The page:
Distributed into milk in lactating monkeys.1 Because IgG distributes into human milk, ustekinumab is expected to distribute into human milk.1

Special Populations

No apparent change in volume of distribution in individuals >65 years of age.1

Elimination

Metabolism

Metabolic pathway not characterized.1

Expected to be degraded into small peptides and amino acids via catabolic pathways in same manner as endogenous IgG.1

Half-life

Mean half-life: 14.9–45.6 days following IV and sub-Q administration in patients with psoriasis.1

Special Populations

No apparent change in clearance in individuals >65 years of age.1

Pharmacokinetic data in patients with renal or hepatic impairment not available.1

Stability

Storage

Parenteral

Injection

2–8°C; do not freeze.1 Store in original carton to protect from light until administration.1 Store vials upright.1 Discard any unused portion.1

Actions

  • Binds with high affinity and specificity to the p40 subunit of both IL-12 and IL-23.1 2 3

  • IL-12 and IL-23 are naturally occurring cytokines involved in inflammatory and immune responses, such as natural killer cell activation and CD4+ T-cell differentiation and activation.1 2 4

  • Disrupts IL-12- and IL-23-mediated signaling and cytokine cascades by disrupting the interaction of these cytokines with a shared cell-surface receptor chain, IL-12 β1.1 2

  • Produced using recombinant DNA technology and purified using standard bioprocessing technology.1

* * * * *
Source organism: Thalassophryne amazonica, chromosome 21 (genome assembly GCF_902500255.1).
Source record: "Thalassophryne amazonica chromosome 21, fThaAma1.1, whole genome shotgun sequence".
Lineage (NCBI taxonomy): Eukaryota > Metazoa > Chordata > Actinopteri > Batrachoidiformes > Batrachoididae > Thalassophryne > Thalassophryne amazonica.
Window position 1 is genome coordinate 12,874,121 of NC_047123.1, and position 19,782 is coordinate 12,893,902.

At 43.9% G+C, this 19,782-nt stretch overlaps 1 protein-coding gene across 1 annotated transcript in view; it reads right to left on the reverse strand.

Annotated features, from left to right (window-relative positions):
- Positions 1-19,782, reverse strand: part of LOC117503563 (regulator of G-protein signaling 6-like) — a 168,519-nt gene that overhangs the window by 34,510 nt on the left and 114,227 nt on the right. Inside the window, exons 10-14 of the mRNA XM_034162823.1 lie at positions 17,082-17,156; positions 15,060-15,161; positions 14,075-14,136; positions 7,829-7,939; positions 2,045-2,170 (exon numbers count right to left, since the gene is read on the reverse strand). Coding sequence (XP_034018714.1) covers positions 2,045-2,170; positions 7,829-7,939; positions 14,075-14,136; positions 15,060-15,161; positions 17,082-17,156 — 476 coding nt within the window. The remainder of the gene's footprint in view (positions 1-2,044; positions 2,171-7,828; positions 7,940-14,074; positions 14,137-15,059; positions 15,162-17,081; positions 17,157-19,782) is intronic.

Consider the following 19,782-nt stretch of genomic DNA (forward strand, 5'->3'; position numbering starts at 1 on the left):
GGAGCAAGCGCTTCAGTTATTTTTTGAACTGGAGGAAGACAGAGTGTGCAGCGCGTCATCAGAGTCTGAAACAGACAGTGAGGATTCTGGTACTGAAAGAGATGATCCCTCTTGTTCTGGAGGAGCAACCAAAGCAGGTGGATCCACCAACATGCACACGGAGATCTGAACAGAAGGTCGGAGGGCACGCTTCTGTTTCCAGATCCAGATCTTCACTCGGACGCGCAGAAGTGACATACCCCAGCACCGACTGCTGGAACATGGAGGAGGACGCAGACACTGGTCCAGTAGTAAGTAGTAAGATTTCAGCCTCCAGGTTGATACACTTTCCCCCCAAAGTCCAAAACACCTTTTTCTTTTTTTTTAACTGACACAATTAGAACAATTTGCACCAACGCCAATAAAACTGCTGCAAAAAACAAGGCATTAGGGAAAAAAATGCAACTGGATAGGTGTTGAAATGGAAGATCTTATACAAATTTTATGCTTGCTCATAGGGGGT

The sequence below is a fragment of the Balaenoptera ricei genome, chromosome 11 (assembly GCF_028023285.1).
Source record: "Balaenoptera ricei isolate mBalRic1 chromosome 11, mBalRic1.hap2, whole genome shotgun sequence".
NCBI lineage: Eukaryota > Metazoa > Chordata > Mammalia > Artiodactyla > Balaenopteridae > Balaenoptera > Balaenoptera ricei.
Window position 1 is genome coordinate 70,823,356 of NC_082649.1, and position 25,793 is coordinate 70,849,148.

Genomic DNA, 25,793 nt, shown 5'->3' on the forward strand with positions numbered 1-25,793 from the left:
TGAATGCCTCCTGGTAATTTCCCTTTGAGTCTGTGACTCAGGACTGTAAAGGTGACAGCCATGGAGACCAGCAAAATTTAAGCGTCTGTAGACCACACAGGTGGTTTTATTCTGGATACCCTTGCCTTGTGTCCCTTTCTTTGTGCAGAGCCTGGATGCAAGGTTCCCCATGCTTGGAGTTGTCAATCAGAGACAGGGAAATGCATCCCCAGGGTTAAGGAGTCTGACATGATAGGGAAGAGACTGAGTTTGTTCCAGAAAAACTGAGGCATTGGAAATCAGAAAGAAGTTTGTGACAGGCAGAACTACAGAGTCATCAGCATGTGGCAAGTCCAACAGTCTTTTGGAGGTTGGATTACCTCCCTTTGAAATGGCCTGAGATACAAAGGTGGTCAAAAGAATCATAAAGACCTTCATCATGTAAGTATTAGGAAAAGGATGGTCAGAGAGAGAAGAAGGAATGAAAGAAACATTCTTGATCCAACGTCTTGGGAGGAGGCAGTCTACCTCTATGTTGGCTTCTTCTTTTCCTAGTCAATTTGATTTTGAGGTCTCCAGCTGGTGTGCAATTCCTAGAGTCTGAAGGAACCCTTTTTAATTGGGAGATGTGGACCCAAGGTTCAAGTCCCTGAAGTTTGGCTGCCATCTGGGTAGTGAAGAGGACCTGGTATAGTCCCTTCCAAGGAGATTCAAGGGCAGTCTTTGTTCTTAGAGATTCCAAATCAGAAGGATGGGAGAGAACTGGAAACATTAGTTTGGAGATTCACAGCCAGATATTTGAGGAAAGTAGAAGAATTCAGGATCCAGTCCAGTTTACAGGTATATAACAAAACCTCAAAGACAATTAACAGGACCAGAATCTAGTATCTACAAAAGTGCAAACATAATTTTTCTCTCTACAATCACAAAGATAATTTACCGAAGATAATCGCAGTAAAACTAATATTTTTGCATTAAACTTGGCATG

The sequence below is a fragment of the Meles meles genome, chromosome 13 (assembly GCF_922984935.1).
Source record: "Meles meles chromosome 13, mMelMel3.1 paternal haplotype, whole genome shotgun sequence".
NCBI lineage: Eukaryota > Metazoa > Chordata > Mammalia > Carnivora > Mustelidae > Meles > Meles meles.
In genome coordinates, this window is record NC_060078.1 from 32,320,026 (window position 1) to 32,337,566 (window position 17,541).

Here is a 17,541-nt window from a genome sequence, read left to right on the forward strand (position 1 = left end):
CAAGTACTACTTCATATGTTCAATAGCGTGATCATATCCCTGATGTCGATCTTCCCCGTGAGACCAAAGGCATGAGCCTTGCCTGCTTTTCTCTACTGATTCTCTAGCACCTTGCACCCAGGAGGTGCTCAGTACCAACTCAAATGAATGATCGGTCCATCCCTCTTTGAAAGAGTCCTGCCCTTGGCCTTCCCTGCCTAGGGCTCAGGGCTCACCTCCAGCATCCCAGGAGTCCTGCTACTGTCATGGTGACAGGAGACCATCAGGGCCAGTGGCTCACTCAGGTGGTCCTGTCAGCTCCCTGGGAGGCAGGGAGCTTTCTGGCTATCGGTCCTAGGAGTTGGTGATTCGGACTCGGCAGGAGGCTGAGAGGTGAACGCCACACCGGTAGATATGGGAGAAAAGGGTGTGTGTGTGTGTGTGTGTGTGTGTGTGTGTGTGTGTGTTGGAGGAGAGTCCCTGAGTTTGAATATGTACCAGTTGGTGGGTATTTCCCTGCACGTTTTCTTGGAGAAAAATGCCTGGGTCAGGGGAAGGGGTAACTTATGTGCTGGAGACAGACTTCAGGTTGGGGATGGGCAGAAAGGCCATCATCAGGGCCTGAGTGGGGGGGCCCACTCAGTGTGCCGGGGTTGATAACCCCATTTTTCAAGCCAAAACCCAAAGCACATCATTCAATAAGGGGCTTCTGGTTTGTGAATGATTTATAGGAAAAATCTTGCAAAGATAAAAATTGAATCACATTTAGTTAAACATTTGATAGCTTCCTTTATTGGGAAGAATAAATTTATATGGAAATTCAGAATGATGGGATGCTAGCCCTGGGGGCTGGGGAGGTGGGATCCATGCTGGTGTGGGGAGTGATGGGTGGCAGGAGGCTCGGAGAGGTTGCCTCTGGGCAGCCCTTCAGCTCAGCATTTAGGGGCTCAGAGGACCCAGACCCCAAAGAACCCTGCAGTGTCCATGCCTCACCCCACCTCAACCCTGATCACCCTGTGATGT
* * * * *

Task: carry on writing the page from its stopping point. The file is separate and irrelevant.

Advice to Patients

  • A copy of the manufacturer’s patient information (medication guide) for ustekinumab must be provided to all patients with each prescription of the drug.5 Importance of instructing patients to read the medication guide prior to initiation of therapy and each time the prescription is refilled.1 (See REMS Program under Dosage and Administration.)

  • Importance of informing patients that ustekinumab may lower the ability of their immune system to fight infections.1 Importance of contacting clinicians if any signs or symptoms of infection develop.1

  • Risk of malignancies while receiving ustekinumab.1

  • Importance of advising patients to seek immediate medical attention if they experience any symptoms of serious allergic reactions.1

  • Importance of alerting clinician if allergy to latex exists.1

  • Importance of informing clinicians of existing or contemplated concomitant therapy, including prescription and OTC drugs, as well as any concomitant illnesses or any history of infection.1